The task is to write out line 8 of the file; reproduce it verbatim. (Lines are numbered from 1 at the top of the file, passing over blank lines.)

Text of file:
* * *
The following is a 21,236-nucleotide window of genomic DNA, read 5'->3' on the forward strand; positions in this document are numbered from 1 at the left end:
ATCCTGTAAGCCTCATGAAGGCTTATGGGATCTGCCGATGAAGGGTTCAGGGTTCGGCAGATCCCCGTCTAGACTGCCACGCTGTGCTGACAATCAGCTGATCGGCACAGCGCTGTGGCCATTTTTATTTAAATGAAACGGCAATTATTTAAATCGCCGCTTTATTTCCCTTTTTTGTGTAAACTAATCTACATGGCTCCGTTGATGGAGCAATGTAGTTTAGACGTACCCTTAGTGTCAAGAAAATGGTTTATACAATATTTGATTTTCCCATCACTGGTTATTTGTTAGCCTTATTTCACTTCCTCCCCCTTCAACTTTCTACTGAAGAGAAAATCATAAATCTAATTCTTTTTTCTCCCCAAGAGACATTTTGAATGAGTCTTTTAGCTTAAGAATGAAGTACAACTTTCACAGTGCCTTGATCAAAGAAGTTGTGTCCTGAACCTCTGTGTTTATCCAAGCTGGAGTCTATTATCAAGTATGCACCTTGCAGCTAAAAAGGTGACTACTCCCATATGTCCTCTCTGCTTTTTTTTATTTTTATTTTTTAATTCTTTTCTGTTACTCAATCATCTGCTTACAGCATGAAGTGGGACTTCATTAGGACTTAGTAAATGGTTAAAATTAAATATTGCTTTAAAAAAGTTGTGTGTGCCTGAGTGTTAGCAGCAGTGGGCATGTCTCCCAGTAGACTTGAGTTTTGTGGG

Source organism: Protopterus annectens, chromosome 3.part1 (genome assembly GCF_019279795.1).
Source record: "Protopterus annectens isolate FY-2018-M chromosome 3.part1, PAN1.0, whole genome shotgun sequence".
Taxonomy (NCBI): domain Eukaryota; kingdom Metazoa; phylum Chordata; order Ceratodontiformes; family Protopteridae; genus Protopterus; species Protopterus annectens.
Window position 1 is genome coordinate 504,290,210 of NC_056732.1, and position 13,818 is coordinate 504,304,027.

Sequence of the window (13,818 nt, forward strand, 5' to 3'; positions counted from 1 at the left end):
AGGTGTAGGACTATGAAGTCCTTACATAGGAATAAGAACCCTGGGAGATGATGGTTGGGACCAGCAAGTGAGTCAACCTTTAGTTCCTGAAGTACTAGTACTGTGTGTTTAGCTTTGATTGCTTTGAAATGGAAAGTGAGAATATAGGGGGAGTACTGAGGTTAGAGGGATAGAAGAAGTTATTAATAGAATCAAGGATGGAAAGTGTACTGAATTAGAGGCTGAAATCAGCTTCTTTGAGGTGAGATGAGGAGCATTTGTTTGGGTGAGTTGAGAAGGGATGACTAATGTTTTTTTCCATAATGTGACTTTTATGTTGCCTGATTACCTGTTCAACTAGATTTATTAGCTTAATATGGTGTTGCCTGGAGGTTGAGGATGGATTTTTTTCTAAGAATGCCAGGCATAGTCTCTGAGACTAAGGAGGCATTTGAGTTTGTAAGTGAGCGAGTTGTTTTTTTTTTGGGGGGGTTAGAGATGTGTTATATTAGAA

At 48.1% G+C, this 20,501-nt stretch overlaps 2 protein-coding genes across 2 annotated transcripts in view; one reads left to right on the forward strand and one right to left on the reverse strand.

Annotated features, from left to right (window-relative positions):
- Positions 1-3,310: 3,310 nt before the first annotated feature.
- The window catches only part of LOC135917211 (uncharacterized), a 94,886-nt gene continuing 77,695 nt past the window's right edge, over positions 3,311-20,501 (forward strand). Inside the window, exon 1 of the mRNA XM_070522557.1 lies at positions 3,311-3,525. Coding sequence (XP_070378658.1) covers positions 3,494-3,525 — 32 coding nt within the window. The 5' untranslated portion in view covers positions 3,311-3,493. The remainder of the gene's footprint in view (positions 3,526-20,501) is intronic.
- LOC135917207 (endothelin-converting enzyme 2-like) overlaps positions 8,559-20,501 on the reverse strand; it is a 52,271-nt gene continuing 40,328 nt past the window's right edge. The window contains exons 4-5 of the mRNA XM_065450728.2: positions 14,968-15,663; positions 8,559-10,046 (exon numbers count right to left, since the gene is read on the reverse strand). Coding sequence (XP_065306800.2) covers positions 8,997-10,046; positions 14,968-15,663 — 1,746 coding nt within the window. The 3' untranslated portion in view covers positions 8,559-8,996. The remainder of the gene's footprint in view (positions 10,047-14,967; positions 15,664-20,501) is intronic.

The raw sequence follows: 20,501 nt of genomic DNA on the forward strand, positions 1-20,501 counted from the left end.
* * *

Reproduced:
AGGTGTAGGACTATGAAGTCCTTACATAGGAATAAGAACCCTGGGAGATGATGGTTGGGACCAGCAAGTGAGTCAACCTTTAGTTCCTGAAGTACTAGTACTGTGTGTTTAGCTTTGATTGCTTTGAAATGGAAAGTGAGAATATAGGGGGAGTACTGAGGTTAGAGGGATAGAAGAAGTTATTAATAGAATCAAGGATGGAAAGTGTACTGAATTAGAGGCTGAAATCAGCTTCTTTGAGGTGAGATGAGGAGCATTTGTTTGGGTGAGTTGAGAAGGGATGACTAATGTTTTTTTCCATAATGTGACTTTTATGTTGCCTGATTACCTGTTCAACTAGATTTATTAGCTTAATATGGTGTTGCCTGGAGGTTGAGGATGGATTTTTTTCTAAGAATGCCAGGCATAGTCTCTGAGACTAAGGAGGCATTTGAGTTTGTAAGTGAGCGAGTTGTTTTTTTTTTGGGGGGGTTAGAGATGTGTTATATTAGAA